(7) A notice written by the attorney, and signed by him thus : “Given under my hand at Durham,” was holden insufficient, because it did not expressly state that Durham was the place of attorney's residence. Taylor v. Fenwick, 3 Doug. 178. cited by Lawrence, J. in Lovelace v. Curry, 7 T. R. 635. But a notice, indorsed with the name of the plaintiff's attorney, with the addition who shall be entitled to the fee of 20s. for preparing and serving such notice.” And by s. 2. “Such J. P. may, at any time within one calendar month after such notice given, tender amends to the party complaining, or to his attorney, and in case the same is not accepted, may plead such tender in bar to any action grounded on such writ or process, together with the plea of not guilty, and any other plea, with leave of the court; and if upon issue joined the jury find the amends so tendered to have been sufficient, they shall give a verdict for the defendant; and in such case, or in case the plaintiff become nonsuit, or discontinue his action, or judgment be given for such defendant upon demurrer, such J. P. shall be entitled to the like costs as if he had pleaded the general issue only; and if the jury find that no amends were tendered, or that the same were not sufficient, and also against the defendant on such other plea, they shall give a verdict for the plaintiff, and such damages as they think proper, which he shall recover, together with his costs.” And by s. 3. “No such plaintiff shall recover any verdict against such J. P. where the action is grounded on any act of the defendant, as J. P., unless it is proved upon the trial that such notice was given; but in default thereof, such J. P. shall recover a verdict and costs.” And by s. 4. “In case such J. P. neglect to tender any amends, or have tendered insufficient amends before the action brought, he may, by leave of the court where such action depends, at any time before issue joined, pay into court such sum as he shall see fit; whereupon such proceeding shall be had as in other actions where the defendant is allowed to pay money into court.” And by s. 5. “No evidence shall be given by the plaintiff, on the trial of any such action, of any cause of action, except such as is contained in the notice.” And by s. 6. “No action (8) shall be brought against any constable,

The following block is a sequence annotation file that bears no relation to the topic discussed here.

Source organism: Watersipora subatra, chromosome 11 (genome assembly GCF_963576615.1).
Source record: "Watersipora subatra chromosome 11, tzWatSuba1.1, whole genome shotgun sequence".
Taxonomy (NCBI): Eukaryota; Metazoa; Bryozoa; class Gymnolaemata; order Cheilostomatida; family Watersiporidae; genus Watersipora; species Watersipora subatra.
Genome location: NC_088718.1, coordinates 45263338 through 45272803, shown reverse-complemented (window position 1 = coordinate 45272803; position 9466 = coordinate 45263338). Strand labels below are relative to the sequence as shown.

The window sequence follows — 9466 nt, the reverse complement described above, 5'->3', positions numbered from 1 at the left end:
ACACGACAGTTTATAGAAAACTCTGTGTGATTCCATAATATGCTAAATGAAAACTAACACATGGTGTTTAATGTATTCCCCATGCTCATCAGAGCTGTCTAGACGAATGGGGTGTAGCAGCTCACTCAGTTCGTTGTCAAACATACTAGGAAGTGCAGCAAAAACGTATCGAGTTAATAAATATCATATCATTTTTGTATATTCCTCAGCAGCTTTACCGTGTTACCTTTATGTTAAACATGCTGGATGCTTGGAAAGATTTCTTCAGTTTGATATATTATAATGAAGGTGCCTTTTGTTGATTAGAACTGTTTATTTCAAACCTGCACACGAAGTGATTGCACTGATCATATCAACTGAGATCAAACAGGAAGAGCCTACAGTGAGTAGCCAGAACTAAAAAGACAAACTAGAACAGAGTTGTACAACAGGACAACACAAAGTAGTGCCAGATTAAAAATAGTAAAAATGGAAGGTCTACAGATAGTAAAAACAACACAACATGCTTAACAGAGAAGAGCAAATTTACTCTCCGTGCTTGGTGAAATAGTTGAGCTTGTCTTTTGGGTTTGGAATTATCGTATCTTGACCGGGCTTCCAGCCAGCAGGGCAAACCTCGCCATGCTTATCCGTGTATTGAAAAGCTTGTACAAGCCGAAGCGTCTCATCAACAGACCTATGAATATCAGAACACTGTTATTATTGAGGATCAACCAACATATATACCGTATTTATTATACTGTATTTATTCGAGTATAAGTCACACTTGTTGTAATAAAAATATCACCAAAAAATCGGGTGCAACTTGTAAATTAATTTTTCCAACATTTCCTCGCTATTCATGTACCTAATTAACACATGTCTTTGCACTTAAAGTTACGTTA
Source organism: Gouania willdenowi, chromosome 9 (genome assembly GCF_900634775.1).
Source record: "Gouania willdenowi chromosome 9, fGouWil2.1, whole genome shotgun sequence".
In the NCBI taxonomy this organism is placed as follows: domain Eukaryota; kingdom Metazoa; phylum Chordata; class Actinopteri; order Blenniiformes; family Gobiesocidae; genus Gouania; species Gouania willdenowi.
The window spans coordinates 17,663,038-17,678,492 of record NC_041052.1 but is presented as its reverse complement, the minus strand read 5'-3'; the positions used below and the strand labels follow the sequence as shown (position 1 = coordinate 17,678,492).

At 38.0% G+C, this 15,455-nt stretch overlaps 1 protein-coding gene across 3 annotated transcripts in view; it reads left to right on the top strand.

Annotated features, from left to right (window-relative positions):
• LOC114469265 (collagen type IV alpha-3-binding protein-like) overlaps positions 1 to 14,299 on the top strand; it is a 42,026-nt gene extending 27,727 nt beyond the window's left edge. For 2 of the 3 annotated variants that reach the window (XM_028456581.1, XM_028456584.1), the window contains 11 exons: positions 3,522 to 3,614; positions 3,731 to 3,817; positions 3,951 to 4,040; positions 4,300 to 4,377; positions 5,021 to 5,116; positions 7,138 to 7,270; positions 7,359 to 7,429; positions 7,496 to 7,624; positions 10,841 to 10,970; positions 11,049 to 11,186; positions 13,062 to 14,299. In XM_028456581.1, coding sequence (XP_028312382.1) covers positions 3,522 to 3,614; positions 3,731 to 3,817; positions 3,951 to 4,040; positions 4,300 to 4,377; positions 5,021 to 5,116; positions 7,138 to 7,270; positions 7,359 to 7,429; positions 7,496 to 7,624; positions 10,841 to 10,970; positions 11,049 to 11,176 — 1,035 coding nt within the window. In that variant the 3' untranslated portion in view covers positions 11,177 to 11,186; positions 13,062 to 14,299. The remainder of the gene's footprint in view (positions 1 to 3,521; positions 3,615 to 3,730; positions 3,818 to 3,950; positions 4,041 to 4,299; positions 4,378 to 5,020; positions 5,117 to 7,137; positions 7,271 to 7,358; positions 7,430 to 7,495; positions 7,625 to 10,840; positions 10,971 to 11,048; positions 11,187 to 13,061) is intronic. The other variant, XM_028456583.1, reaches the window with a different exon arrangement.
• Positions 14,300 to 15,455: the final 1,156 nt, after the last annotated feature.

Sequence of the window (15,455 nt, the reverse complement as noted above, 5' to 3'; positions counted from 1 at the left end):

* Sabin v. De Burgh, 2 Campb. 196.
+ Jones v. Simpson and another, 1 Cr. & J. 174. recognizing Robson v. Spearman and another, 3 B. and A. W3.
of the words “ of Birmingham," has been holden sufficiently descriptive of the attorney's place of residence. Osborn v. Gough, 3 Bos. and Pul. 551. So it is sufficient in indorsing the attorney's name to put the initial only of his christian name : as where the indorsement was thus, “D. Shuter," with the place of abode in words at length. Mayhew v. Locke, 2 Marsh. R. 377. 7 Taunt. 63. S. C.